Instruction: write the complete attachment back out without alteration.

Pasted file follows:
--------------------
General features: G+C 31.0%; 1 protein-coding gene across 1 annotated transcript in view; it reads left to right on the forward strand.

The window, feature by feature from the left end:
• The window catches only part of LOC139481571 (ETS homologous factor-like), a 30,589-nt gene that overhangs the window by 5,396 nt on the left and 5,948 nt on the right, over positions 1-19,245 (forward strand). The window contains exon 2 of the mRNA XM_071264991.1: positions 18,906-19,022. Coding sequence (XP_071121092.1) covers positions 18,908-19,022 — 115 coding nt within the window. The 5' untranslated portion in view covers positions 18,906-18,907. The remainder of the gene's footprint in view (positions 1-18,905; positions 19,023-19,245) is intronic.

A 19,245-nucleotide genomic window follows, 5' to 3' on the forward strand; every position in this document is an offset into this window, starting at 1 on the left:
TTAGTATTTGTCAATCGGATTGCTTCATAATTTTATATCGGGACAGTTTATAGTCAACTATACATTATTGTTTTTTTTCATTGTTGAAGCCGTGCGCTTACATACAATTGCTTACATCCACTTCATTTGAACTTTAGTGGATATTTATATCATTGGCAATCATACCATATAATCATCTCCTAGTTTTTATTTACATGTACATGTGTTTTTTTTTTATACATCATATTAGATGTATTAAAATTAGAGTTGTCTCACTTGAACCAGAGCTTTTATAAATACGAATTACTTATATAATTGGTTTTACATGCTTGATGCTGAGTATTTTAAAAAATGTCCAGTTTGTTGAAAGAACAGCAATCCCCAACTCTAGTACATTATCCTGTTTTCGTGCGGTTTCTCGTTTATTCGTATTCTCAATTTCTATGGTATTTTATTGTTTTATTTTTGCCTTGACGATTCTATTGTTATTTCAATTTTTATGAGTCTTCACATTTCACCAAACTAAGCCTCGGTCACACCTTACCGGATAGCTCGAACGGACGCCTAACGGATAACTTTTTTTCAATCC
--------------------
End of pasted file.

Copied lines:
General features: G+C 31.0%; 1 protein-coding gene across 1 annotated transcript in view; it reads left to right on the forward strand.

The window, feature by feature from the left end:
• The window catches only part of LOC139481571 (ETS homologous factor-like), a 30,589-nt gene that overhangs the window by 5,396 nt on the left and 5,948 nt on the right, over positions 1-19,245 (forward strand). The window contains exon 2 of the mRNA XM_071264991.1: positions 18,906-19,022. Coding sequence (XP_071121092.1) covers positions 18,908-19,022 — 115 coding nt within the window. The 5' untranslated portion in view covers positions 18,906-18,907. The remainder of the gene's footprint in view (positions 1-18,905; positions 19,023-19,245) is intronic.

A 19,245-nucleotide genomic window follows, 5' to 3' on the forward strand; every position in this document is an offset into this window, starting at 1 on the left:
TTAGTATTTGTCAATCGGATTGCTTCATAATTTTATATCGGGACAGTTTATAGTCAACTATACATTATTGTTTTTTTTCATTGTTGAAGCCGTGCGCTTACATACAATTGCTTACATCCACTTCATTTGAACTTTAGTGGATATTTATATCATTGGCAATCATACCATATAATCATCTCCTAGTTTTTATTTACATGTACATGTGTTTTTTTTTTATACATCATATTAGATGTATTAAAATTAGAGTTGTCTCACTTGAACCAGAGCTTTTATAAATACGAATTACTTATATAATTGGTTTTACATGCTTGATGCTGAGTATTTTAAAAAATGTCCAGTTTGTTGAAAGAACAGCAATCCCCAACTCTAGTACATTATCCTGTTTTCGTGCGGTTTCTCGTTTATTCGTATTCTCAATTTCTATGGTATTTTATTGTTTTATTTTTGCCTTGACGATTCTATTGTTATTTCAATTTTTATGAGTCTTCACATTTCACCAAACTAAGCCTCGGTCACACCTTACCGGATAGCTCGAACGGACGCCTAACGGATAACTTTTTTTCAATCC